THE APPEARANCE of William Verry among the nine consortia asked by Deputy Prime Minister John Prescott to build a house for £60,000 was a surprise.
Most of the firms to emerge from more than 100 bidders in the Design for Manufacture competition were big house builders such as Barratt, Wimpey and Redrow. Those who had heard of Verry knew it as a London-based contractor with a long history in office refurbishment and, more recently, schools work but no track record in private housing.
How Verry made it onto that select list is a tale that stretches from the City of London to the Baltic state of Latvia and on to Germany.
Verry group managing director John Gibson says: 'We have always done a lot of work in the City on banks and were working on a job for Kleinwort Benson in Fenchurch Street.
'Out of that job, we were approached by a syndicate about going to Latvia to build houses. That was never viable but I went to Riga with Valdis Steins, the exdeputy chair of parliament in Latvia, and it was clear that the area was bristling with life. It was a really vibrant place and I sort of fell in love with it.' Having emerged from the Soviet Bloc just over a decade ago, Latvia was keen on companies with the sort of history Verry can boast ? the business was founded in 1832.
Returning from the Baltic, Mr Gibson put together a plan that would eventually lead him to Mr Prescott's Design for Manufacture competition.
Ver ry bought 55 ha of land just outside Riga with a plan to build 125 houses and 60 flats on one plot, 34 houses and 64 plots on another and a factory to prefabricate the homes on the third.
'We wanted a timber frame house from Germany or Austria that we could get up quickly, ' says Mr Gibson.
'So we went and spoke to companies in Germany.' That led to contact with WeberHaus, a German company that manufacturers houses in panel sections.
Another German prefabricated house builder, Hufhaus, had already made inroads into the UK, providing one-off homes using a stick system that brought it welcome publicity in Channel 4's Grand Designs TV show.
Mr Gibson adds: 'WeberHaus asked me about the market in the UK and I told them about the stigma here towards prefabricated homes and then John Prescott's competition came along.' Perhaps fortunately for Verry, the Latvian proposal began to slow down. The Baltic state did not have a planning system that bears compar ison with the UK and approvals were made on an ad hoc basis.
After joining the European Union, the Latvians had to implement the sort of five-year plans that are the norm in the UK and this slowed down Verry's plans, allowing it to concentrate on English Partnerships' Design for Manufacture competition instead.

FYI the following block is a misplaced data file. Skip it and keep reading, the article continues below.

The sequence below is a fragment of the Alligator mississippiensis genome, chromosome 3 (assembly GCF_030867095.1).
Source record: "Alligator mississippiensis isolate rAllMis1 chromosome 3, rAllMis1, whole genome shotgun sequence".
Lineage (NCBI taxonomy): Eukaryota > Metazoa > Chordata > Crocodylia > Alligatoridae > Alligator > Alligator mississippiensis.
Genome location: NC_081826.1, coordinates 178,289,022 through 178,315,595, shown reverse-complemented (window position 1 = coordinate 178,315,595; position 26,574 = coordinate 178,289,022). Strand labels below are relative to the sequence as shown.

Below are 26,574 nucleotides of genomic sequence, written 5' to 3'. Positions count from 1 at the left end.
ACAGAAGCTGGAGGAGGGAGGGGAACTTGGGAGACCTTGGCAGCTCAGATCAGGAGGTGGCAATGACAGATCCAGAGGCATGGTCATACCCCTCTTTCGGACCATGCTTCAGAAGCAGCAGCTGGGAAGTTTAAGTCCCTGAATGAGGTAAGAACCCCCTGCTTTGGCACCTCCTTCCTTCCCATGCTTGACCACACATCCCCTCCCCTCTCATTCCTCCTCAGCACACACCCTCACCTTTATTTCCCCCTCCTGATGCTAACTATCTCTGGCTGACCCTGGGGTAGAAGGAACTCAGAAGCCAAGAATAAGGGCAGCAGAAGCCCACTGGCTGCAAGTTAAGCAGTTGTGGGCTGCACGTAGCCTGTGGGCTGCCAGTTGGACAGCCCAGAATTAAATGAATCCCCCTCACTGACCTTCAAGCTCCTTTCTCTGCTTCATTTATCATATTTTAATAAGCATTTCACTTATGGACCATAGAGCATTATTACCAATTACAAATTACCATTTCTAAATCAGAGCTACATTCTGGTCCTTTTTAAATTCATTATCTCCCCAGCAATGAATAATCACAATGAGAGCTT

Verry, which had built homes for housing associations and local authorities but not for private sale, linked up with make, the architectural practice set up by Sir Norman Foster's former partner, Ken Shuttleworth.
WeberHaus joined Verry's bid along with Aylesbury house builder Saxon Homes, a subsidiary of developer Roxylight.
As WeberHaus provides homes for grand houses in Germany and not the sort of small units Mr Prescott wants, Verry Homes was set up to build out the unit to avoid the perception that the German manufacturer had gone downmarket.
The team was asked to bid for three plots but only priced two. Mr Gibson says: 'We got offered one in Newport Pagnell but there was a lot of competition.' Verry's team won both its bids. It is building 102 units in Aylesbury that are being designed by make and a dozen in Hastings being designed by another architect, Radley House Partnership. 'We came out of nowhere, ' admits Mr Gibson. 'No one knew whether the other homes would be free of snagging as there was no history, but WeberHaus has been building these houses for 50 years in Germany.
'The wall is made in the factory with insulation and conduits, door frames, rendered to a base coat and plasterboard on internally.
'In the factory, a complete dry wall is placed in a container and shipped over. We prepare the concrete base and the walls are bolted into place. The house is up and watertight by the end of the day. There's no sending bricklayers home and on day two you're working on the inside of the house.' The only hitch for Verry's team is that, although WeberHaus's homes are single-skin, they are too energy-efficient.
Mr Gibson explains: 'We've had to downgrade them because of the economics and also to satisfy organisations like the National House Building Council, which insists we provide a house with a cavity. I think it's a nonsense we've got to do that, to downgrade the houses.' Despite that, WeberHaus has plans to eventually double production in Germany from about 800 units with demand from the UK fuelling part of this growth.
For Verry, which drifted into the ownership of first development giant Land Securities then contractor Harry Neal in 1970 before being rescued from going under by a management buyout led by Mr Gibson, housing is providing a remarkable new venture.
When Mr Gibson took control in 1990, Verry turned over little more than £10 million a year.
Th is year turnover should pass £100 million as Verry has since expanded out of its traditional refurbishment market into commercial and education work and housing and to an office in St Albans to cover the Thames Valley.
That relocation led to Mr Gibson deciding that, instead of spending £50,000 a year on a marketing director for that region, he would buy St Albans Football Club and use that as a marketing tool.
In the four years since buying the club, Verry has sunk £200,000 into football. Mr Gibson has no regrets, with the club promoted to the Conference last season. With a spot in the football league a target, he is planning a £3 million stadium ? with spare land to be used to build more £60,000 homes from WeberHaus.